People in New Jersey may have heard about the recent spate of mine worker deaths. Reportedly, three mine workers were killed on Aug. 3 alone in the states of Virginia, South Dakota and Nevada.
The Mine Safety and Health Administration announced that it will be stepping up safety inspections and enforcement efforts because of the number of deaths in recent months. According to a spokesperson with the federal agency, five such fatalities have happened just in the past month.
In the Virginia incident, an 18-year-old worker was killed when a silo collapsed, burying the man under tons of sand. Inspections will be focused on identifying violations of safety standards that commonly lead to miner deaths. The agency also indicated that inspectors will initiate education efforts to train both workers and operators about how to prevent fatalities. In the Virginia incident, it is unclear what caused the silo collapse and the investigation into it could take months.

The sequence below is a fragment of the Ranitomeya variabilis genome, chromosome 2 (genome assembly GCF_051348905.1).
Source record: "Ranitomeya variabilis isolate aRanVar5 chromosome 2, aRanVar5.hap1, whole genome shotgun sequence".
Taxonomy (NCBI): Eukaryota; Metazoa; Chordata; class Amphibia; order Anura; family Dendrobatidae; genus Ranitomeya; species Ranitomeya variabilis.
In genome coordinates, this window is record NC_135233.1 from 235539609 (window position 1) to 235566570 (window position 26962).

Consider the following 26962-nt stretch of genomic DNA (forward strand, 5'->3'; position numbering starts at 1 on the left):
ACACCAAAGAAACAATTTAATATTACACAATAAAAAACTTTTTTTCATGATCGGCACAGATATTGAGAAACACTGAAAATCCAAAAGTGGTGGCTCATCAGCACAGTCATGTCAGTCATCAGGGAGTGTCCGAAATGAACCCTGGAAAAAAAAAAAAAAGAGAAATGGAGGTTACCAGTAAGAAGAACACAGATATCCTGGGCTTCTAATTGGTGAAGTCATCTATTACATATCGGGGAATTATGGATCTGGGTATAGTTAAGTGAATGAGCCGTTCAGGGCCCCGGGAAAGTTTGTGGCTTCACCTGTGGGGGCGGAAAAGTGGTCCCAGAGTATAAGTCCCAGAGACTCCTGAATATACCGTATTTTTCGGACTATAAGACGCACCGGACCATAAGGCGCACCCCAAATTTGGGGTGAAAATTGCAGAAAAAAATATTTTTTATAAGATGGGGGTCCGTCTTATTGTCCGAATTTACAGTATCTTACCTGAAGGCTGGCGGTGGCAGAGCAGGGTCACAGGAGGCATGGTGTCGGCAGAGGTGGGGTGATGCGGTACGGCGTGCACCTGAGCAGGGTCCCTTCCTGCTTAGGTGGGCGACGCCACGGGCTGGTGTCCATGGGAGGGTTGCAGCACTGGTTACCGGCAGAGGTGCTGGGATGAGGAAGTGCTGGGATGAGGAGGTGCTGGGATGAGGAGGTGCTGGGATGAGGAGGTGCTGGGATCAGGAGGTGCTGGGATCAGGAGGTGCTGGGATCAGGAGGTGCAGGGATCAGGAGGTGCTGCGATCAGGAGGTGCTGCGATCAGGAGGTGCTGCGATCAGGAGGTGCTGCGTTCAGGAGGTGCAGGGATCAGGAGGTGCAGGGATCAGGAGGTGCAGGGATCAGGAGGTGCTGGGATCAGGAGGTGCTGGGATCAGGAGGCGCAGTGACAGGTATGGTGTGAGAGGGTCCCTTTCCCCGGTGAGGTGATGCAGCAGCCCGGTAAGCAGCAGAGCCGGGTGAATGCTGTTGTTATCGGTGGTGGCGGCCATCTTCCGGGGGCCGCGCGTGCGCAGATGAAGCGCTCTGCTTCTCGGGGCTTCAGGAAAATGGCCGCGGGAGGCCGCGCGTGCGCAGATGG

When a person is is killed in a fatal workplace accident, the decedent's surviving family members may want to file a workers' compensation claim. Most employers are required to carry workers' compensation insurance. When a worker is killed, the survivors may want to obtain the assistance of an attorney who has experience in these types of matters. Legal counsel may have a more thorough understanding of all of the types of benefits that might be available to the family. In the event a submitted claim is disputed or denied by either the employer or the insurance carrier, an attorney may then file an appeal and provide representation at a subsequent hearing.